We rush her to the Emergency Room (always take the white guy in the family to IHS because they speak “white” to the doctors). By this time she is semi-conscious and yet still on her feet! I grab the ancient doctor and jump to the front of the line. She is standing/swaying beside me and the doctor says lean down and let me feel the bump. By this time, she has a grapefruit growing on the back of her head – so the doctor says let me put this neck brace on to immobilize her head! He cranks down on the velcro tabs and bam she passes out cold into my arms!
The doctor – shocked – goes to find a wheel chair! What seems like 20 minutes later he comes back with one and I indicate that she is out cold ! He says wheel her back to Trauma (like I am an EMT or know where it is) so I go cruising back to the back of the ER! The doctor begins to panic when he says her breathing is shallow and her pulse weak! He takes off her shirt and puts on the little tabs to monitor her. (Yes, she still has the velcro neck brace on) All of sudden the ECG monitor flatlines! Yes, just like the movies and the old doctor wakes up! – he hit her with paddles and shocked her right back to consciousness! She looks up and wonders what she is doing in a wheelchair in the trauma room!
I take off the neck brace and instant relief! The doctor finally finds a nurse and we get her into a bed and in walks Mr. EMT! He assumes I am the husband and starts in on me! “Has she been drinking, has she been doing drugs, have I been drinking, what drugs do I do, why were we fighting?” I calmly asked the racist moron if he was asking these questions because she is Indian or because he assumes all Indians drink, do drugs, and fight? (She was the principal at the local Middle School.) I was waiting for him to ask if we just came from casino after we ate frybread in our Teepee!
The next day suffering from a massive headache the sister-in-law asked why her chest had burn marks? She did not remember a thing! I asked her how she liked IHS – she smiled! So, next time ya think about how great universal healthcare is – if the government can not get it right for Indians how is it gonna get it right for the whole country? Or just ask an Indian!
The IHS Hospital is in Ganado, Arizona on the Navajo Reservation!
My first memories are life on the farm! Classic American upbringing complete with church on Sunday and a great theologian for a minister: Ted Smetters. I remember being baptized in April with his son my best friend Steve Smetters their was still ice on Kenney Pond that was forty years ago! My grandfather wrapped me in an old blanket after I was fully
immersed. Back in town at his house, I sat on the steps and listened as he played the mandolin with his impromptu band sounding like Country Gentleman mixed with polka. I sipped Faygo red pop and all was good with the world.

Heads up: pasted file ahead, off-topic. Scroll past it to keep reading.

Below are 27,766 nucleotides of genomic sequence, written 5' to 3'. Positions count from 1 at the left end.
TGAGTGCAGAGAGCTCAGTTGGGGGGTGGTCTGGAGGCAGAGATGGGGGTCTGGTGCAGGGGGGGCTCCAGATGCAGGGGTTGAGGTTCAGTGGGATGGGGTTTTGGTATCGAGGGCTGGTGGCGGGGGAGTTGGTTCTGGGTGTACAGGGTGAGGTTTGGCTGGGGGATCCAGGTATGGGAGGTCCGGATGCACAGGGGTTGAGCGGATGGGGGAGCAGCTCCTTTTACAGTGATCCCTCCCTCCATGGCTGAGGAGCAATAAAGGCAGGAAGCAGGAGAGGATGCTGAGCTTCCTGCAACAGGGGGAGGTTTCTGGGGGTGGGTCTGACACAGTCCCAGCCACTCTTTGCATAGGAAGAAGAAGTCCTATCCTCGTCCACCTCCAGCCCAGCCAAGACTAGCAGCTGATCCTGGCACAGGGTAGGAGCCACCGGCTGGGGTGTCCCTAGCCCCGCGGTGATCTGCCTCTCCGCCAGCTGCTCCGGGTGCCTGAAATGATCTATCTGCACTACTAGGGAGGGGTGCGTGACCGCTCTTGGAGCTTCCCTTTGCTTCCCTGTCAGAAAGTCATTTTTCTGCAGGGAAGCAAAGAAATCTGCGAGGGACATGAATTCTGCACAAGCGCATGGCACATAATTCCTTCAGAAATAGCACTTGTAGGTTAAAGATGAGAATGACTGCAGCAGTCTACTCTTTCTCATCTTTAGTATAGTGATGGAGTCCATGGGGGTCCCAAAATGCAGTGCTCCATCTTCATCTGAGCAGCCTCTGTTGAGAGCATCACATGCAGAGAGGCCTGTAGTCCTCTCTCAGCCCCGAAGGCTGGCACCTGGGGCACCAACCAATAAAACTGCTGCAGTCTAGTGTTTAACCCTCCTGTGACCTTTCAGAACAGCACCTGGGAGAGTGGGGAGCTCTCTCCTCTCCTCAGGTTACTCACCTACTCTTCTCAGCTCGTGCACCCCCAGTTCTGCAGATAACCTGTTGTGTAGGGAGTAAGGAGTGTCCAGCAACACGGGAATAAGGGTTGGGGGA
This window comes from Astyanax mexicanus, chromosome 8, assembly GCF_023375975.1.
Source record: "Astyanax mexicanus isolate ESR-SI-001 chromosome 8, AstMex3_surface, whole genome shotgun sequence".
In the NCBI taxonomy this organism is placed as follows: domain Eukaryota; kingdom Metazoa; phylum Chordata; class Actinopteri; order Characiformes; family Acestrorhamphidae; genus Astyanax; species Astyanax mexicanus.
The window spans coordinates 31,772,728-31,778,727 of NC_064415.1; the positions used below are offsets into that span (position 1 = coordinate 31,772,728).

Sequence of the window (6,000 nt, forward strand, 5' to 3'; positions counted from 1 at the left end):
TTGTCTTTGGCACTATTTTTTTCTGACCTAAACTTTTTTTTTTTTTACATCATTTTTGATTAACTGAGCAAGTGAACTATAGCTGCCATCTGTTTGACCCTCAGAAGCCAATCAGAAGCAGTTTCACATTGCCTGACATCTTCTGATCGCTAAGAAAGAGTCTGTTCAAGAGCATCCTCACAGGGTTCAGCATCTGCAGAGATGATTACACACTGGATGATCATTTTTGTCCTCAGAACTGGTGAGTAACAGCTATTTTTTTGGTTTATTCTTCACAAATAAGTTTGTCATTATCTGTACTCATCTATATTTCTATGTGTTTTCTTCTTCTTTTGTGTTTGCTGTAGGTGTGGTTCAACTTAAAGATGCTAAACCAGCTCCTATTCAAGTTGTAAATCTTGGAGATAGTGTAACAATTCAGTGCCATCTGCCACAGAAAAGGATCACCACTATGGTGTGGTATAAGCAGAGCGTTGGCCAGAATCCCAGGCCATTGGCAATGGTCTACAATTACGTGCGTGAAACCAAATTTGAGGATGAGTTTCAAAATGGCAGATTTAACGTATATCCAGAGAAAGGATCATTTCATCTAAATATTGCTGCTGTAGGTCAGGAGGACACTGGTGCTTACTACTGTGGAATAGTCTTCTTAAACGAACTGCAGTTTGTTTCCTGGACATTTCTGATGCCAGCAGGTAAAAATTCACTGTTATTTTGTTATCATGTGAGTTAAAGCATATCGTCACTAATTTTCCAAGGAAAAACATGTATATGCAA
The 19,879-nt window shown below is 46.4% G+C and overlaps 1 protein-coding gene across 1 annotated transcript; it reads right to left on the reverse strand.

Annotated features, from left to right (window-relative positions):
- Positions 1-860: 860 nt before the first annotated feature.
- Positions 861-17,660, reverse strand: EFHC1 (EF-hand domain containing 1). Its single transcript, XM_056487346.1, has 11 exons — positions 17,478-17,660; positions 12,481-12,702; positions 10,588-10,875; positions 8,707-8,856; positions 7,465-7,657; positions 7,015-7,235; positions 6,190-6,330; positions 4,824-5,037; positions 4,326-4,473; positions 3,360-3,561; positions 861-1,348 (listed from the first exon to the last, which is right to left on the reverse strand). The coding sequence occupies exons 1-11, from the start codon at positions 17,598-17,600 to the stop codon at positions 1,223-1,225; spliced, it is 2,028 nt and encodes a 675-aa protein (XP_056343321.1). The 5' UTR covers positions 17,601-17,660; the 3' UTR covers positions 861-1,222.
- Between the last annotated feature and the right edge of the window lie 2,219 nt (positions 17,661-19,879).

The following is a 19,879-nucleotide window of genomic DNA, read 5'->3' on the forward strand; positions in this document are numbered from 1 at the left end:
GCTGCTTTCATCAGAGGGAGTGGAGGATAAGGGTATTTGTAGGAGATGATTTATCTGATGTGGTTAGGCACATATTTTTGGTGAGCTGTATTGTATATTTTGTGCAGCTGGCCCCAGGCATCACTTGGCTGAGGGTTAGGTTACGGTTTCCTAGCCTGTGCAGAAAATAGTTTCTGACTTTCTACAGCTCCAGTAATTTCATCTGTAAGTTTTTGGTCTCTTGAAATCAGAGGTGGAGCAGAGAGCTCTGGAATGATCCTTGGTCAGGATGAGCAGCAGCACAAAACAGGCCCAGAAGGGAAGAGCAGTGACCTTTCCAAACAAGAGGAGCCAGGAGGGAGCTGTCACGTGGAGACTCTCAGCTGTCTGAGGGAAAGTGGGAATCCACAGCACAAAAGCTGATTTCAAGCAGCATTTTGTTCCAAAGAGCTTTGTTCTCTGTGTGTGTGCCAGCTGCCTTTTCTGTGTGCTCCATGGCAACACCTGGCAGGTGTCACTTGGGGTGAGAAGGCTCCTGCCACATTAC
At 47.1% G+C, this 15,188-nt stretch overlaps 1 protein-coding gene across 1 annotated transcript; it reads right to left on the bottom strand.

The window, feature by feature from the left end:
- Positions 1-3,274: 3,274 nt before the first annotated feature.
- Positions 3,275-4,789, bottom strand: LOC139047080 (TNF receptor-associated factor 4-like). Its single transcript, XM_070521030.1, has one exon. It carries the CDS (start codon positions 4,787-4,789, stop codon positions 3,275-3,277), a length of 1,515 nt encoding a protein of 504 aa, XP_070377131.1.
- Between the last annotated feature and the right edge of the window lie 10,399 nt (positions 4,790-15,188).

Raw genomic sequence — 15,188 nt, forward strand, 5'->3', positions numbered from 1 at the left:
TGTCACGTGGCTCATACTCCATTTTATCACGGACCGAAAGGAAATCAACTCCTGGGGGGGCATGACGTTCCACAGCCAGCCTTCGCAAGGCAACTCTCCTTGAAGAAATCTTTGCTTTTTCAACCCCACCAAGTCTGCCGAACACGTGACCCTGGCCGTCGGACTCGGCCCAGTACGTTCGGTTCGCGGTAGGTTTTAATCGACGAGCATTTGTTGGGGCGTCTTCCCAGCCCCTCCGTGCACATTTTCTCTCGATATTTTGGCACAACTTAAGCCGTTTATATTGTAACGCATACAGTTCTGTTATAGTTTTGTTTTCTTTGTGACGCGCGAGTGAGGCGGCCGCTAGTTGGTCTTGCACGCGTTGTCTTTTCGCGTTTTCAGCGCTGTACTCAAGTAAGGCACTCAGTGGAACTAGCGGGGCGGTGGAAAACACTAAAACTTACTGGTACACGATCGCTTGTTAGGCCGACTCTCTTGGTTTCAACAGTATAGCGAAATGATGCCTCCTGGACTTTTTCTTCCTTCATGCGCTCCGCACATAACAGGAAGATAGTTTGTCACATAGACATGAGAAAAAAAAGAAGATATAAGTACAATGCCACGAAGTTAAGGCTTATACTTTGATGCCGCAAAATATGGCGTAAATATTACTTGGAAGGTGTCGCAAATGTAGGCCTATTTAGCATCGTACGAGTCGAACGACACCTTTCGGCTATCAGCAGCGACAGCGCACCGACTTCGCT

Life on the Davis Farm was great and I often search back through the catalog of my memory for highlights. Just this morning feeding West, my six month old colt, I remembered my first ride! I guess our family did not have much imagination or creativity when it came to names because we named my first horse Paint! Yes, it was a Paint! Original, I know!
We were sitting at the kitchen table and I was four years old, I remember asking my dad how to ride Paint. My dad laughed and said climb up on the fence with some sugar cubes and feed her then grab her mane and swing on and ride! He thought that was funny till the next afternoon. He was at Lubrizol working as an electrician and I was the horse whisperer and Clinton Anderson combined with sugar cubes! I remember grabbing her mane and swinging on her back. Paint was about five years old and definitely not broke. Paint took off across the field and it was like flying, well it was flying because she jumped the creek and I hung on to that horse’s mane for all I was worth.
No, I did not fall off! I slid to the ground “Indian style” just like all my TV heros. I heard my mother yelling and I knew I was gonna get whipped but it was worth it. I took the whipping and I was more careful where I jumped on Paint the next time – not in view of the farmhouse. My dad came home that evening and got a good tongue lashing from my mom. He was used to it just like I was used to whippings.
Now I have Tater Gun and West an appendix mare and a quarter horse. Combined with Mojo, my black lab, I have been blessed with animals. When I am waking up in the morning, Mojo is excited to see me. When I walk out the ranch house door, West is waiting to greet me. When I head down to the arena, Tater is waiting to be fed and loved on – and it never ceases to amaze me how life is a circle and I was baptized into horses at an early age.
This post is dedicated to the memory of Pastor Ted Smetters a man who profoundly influenced my life at a young age!
“My father was very sure about certain matters pertaining to the universe. To
him, all good things–trout as well as eternal salvation–come by grace and
grace comes by art and art does not come easy.”